While Dickens does not develop his character in A Tale of Two Cities as well as he does in his other novles, he has created some memorable ones such as Sydney Carton and the infamous Madame DeFarge. Here is what the reader reader about some:
1. Jarvis Lorry - An unobtrusive elderly "man of business" dressed in brown, who is the representative of Tellson's Bank, Mr. Lorry is shrewd, capable, and mild-mannered Whie reserved, he is fiercely loyal to the Mannette family, kind to the doctor and fatherly towards Lucie. Parallels are drawn between him and Dr. Manette as Mr. Lorry is practically a prisoner in the dark confines of Tellson's while Dr. Manette has been imprisoned in the Bastille for fourteen years. As the agent of the bank, Mr. Lorry travels between London and Paris, the two cities of the narrative.
A face, habitually suppressed and quieted, was still lighted up under the quaint wig by a pair of moist gright eyes that it must their owner, in years gone by some pains to drill to the composed and reserved expression of Tellson's Bank. He had a healthy colour in his cheeks, and his face, though lined, bore few traces of anxiety....[Chapter 4, Book the First]
2. Madame Defarge - One of the great villains of literature, she is the sister of the girl ravished and the brother who defended her who were killed by the twins Evremonde. She lives solely for revenge against them and all their class (the aristocrats) as the source of the evil which caused her family's deaths. Much like a natural force, Madame Defarge bides her time, "seeing, but not seeing," as methodically and relentlessly she knits, the names of those to be killed. This knitting, thus, represents her urge to retaliate, as well as her deadly patience. She is both a personage in the narrative and a symbolic character as she represents the blood thirst and vitrolic intensity of the French Revolution.
Madame Defarge was a stout woman...with a watchful eye that seldom seemed to look at anything, a large hand heavily ringed, a steady face, strong feature, and great composure of manner. There was a character about Madame Defarge, from which one might have predicated that she did not often make mistakes against herself in any of the reckonings over which she presided. Madame Defarge being sensitive to cold, was wrapped in fur....[Chapter 5, Book the First]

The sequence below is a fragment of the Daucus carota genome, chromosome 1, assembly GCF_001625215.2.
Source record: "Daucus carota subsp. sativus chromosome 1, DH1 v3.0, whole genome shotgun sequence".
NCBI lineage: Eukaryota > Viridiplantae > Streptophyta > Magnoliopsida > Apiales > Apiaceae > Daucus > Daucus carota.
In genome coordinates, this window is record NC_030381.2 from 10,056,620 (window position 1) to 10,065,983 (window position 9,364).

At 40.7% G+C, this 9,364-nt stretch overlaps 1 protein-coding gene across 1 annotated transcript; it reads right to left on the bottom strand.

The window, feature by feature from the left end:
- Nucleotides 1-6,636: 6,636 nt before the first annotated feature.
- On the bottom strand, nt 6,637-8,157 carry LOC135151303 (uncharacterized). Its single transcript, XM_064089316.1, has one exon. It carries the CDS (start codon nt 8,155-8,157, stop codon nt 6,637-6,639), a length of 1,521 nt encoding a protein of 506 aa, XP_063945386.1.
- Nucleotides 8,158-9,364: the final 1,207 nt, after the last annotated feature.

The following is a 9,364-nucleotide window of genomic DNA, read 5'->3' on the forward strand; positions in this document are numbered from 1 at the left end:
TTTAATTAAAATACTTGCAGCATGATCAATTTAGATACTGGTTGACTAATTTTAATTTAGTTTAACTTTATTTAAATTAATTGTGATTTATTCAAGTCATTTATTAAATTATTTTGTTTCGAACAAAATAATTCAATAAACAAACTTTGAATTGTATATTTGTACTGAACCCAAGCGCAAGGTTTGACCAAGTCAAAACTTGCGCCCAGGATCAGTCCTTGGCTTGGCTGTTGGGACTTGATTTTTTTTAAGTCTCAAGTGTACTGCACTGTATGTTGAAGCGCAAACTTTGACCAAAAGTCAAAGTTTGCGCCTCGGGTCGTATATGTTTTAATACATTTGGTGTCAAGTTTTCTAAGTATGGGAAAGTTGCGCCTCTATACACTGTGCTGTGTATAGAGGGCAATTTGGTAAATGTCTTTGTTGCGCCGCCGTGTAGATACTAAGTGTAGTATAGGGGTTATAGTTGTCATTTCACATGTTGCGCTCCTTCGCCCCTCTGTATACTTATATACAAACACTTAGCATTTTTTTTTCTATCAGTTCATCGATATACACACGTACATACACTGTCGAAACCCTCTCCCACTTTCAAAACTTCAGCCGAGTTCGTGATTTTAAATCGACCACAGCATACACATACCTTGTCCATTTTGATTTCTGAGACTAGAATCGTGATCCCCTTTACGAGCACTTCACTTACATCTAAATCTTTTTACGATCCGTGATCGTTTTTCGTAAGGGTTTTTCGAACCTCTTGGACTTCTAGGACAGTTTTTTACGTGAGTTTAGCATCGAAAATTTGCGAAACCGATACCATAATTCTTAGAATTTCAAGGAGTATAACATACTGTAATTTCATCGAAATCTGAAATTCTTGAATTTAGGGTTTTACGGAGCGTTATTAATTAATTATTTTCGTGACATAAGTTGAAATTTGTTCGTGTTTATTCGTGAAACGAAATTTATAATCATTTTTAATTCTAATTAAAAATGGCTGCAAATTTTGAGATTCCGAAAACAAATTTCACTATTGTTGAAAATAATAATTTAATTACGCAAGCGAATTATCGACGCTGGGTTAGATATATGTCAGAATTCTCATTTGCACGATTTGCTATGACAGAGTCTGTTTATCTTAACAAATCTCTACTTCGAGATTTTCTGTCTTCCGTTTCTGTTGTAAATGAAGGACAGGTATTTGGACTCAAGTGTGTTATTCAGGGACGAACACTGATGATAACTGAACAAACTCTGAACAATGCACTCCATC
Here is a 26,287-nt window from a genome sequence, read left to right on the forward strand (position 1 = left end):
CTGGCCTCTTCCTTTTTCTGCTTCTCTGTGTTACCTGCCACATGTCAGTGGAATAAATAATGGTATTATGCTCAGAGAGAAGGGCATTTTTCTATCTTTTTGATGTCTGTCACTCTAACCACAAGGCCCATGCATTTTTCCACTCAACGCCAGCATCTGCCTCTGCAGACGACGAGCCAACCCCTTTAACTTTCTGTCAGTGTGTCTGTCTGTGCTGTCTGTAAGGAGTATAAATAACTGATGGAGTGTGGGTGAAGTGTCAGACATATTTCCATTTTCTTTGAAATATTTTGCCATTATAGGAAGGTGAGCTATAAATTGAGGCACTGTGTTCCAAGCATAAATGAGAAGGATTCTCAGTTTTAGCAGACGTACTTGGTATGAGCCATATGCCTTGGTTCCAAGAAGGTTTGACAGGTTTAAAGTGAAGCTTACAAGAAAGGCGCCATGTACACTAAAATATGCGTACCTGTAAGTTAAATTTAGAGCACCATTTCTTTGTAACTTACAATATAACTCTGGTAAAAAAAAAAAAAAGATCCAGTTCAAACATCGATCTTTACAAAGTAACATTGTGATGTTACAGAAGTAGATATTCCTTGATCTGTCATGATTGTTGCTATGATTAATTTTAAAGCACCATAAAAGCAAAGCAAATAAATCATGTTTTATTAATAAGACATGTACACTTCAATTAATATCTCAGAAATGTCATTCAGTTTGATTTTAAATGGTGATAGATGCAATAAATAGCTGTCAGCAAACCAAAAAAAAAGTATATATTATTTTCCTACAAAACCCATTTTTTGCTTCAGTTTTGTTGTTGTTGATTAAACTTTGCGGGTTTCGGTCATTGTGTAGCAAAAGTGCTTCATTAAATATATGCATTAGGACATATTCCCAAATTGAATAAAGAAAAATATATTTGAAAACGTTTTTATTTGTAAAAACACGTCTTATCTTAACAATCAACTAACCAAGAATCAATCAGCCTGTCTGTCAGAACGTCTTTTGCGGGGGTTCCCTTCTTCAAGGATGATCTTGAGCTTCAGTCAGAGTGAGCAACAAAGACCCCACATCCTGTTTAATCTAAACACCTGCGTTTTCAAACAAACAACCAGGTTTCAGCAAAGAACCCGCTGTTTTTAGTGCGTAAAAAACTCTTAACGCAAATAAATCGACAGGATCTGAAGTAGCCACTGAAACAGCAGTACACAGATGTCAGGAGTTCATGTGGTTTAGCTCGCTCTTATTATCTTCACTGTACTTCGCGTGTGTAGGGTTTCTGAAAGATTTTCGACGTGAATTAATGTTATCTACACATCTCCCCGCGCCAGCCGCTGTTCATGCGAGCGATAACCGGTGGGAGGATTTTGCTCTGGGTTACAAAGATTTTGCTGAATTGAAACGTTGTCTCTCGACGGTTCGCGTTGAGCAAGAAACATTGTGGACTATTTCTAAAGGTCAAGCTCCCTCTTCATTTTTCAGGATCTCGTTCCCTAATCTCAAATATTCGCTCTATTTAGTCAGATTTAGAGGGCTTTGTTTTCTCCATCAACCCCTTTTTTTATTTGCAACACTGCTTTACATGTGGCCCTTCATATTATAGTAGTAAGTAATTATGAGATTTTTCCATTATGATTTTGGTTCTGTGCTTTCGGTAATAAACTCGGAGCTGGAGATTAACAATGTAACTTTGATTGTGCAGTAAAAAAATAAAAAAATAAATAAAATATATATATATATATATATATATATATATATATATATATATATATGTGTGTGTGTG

3. Jerry Cruncher- A character who provides comic relief with his spiked hair that a frog would fear jumping over, Jerry is the messenter for Mr. Lorry at Tellson's Bank. His anger over his wife's "flopping as she prays for him in her knowledge of his nightly outlings after which he returns with muddied boots and his euphemistic naming himself "a resurrection mans" skewers the them of resurrection into a ghastly parody. Still, Jerry figures seriously into the plot as he is instrumental in Sydney Carton's admission into Charles Darnay's cell after he learns of the identity of the spy called John Barsad.
He had eyes that assorted very well with that decoration [his hat], being of a surface black, with no depth in the colour or form, and much too near together--as if they were afraid of being found out in something, singly, if they kept too far apart. They had a sinister expression, ....Except on the crown, which was raggedly bald, he had stiff, black hair, standing jaggedly all over it, and growing down-hill almost to his broad, blunt nose. It was so like smith's work, so much more like the top of a strongly spiked wall than a head of hair, that the best of players at leap-frog might have declined him, as the most dangerous man in the world to go over. [Chapter 3, Book the First]
4. The Marquis St. Evremonde - A stock villain, the cynical, polished rake, Evremonde is a crude class-symbol and exemplifies the predatory and sang-froid nature of the aristocrats. He is the cause of the tragedy of Madame DeFarge's family and of Dr. Manette's, a witness of the cruel deed. Now, however, he has no influence at Court and is viciously frustrated. Symbolic of his cold brutality the Gorgon's head on the chateau surveys all the property of the Marquis.
He was a man of about sixty, handsomely dressed, haughty in manner, and with a face like a fine mask. A face of a transparent paleness; every feature in it clearly defined; one set expression on it. The nose beautifully formed otherwise, was very slightly pinched at the top of each nostril. In those two compressions, or dints, the only little change that the face ever showed, resided....[Chapter7, Book the Second]